i also had some dunlavy i (av model), which i stupidly and impulsively sold. my hangup at the time was the absence of any low end, although i recognized that the dunlavys image and detail like nothing else on earth. i've tried various well-regarded monitors (dynaudio, von schweikert) as replacements, tho nothing really reproduces the high end like the dunlavy. closest i've gotten is jm focal, which ahs that lovely, transparent tweeter and midrange. mark and daniel is also impressive, with a much more robust low end.
I owned Dunlavy SM-1s for a number of years and recommend that you listen to Lipinski L-505s or L-707s which many feel were based on the SM-1s. To my ear the Lipinski monitors, I've owned the 505s and currently own the 707s, share many characteristics with the Dunlavys and have improved on the Dunlavy design. There is a good review in Stereophile and a search of "Dunlavy Lipinski" will bring up a number of comparisons - some prefer one, some the other, but most feel they are similar.
There are many great speakers (out there) and I have had some of the best in their day; but only the Dunlavys continue to endure. I presently have five different models in a variety of audio/video systems and I marvel at the ability to continue upgrading the systems without touching the speakers. I'm still not sure of the totality of what they are capable of, so I continue to experiment being rewarded by whatever good choices I may make.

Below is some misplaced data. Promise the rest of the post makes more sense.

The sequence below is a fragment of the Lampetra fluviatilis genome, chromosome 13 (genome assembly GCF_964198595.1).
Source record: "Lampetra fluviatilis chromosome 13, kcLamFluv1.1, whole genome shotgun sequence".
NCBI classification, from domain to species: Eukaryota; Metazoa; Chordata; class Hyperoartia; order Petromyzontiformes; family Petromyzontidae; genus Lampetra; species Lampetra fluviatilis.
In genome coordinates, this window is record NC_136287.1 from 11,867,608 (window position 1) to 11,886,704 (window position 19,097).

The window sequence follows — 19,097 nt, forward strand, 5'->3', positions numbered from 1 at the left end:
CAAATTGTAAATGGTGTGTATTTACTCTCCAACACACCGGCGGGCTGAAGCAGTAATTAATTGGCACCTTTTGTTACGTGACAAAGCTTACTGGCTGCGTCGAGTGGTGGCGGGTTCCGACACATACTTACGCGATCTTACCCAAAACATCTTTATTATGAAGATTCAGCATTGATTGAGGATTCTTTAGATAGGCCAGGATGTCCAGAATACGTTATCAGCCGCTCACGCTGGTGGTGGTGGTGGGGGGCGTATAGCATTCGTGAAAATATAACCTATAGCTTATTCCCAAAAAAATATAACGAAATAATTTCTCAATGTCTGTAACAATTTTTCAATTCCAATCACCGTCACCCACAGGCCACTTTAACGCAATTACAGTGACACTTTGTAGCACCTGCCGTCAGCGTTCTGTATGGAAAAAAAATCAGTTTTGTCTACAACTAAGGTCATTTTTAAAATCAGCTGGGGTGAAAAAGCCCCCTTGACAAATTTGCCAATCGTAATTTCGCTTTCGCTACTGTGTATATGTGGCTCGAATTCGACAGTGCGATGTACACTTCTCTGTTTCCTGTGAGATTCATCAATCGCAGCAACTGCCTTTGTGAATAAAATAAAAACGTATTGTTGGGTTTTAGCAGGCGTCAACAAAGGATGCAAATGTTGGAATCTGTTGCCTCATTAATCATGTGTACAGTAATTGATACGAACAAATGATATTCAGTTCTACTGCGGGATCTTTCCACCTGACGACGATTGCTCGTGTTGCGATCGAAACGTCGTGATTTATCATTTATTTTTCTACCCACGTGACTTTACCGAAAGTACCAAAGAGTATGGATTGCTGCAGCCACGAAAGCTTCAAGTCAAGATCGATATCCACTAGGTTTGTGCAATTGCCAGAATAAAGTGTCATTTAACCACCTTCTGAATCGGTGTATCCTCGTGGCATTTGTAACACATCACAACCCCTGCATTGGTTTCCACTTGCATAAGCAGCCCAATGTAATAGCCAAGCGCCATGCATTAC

My recommendation is to go with Dunlavys, wherever they may be found. I've found it to be the best audio investment of my 40+ years in this hobby.
Brauser is spon on!
I have owned a set of IVs and 2 sets of Vs. If you have a room that will allow them to be properly placed, they are very difficult to beat.
Find a set of Dunlavys and buy them. Hire a moving company to move them to your listening room. You will never find a better value and probably never find a more satisfying speaker.
There always seem to be some SC-IVs and Vs for pickup only on the site because of the difficulty of shipping. I see some SC-IIs now, as well.
I loved my SC-IIIs, but my new condo has a floorplan that simply makes it impossible to place them in a way that takes advantage of their capabilities. So I'm moving to Vandersteen Quatros.
Does anyone know what the minimum listening distance is for the SC-II? It's 8 feet for the SC-III, according to the manual. It should be under the specs for on-axis accuracy.
I have had my Dunlavy SCIV's for a dozen years and have heard many high end speakers during that time span. None has ever tempted me into replacing the Dunlavy's from my reference system. The Dunlavy's have always sounded the closest to live music to me with the right amount of harmonic texture, timbre, naturalness, dynamics etc. Placed in the correct room and with the right electronics I don't think you can find a better balanced speaker.
I've got SC-IIIs, as well as a center channel (which I'm not using). McIntosh system and generic $.50/foot speaker wire. It's unbelievable. Sure, I rent a room in a warehouse practically just to use for listening to these, but it's worth it. Especially because they were free :)
I need grilles, though. and bases. Currently using those mooshy rubbery donut-like feet. Any leads on grilles would really be appreciated.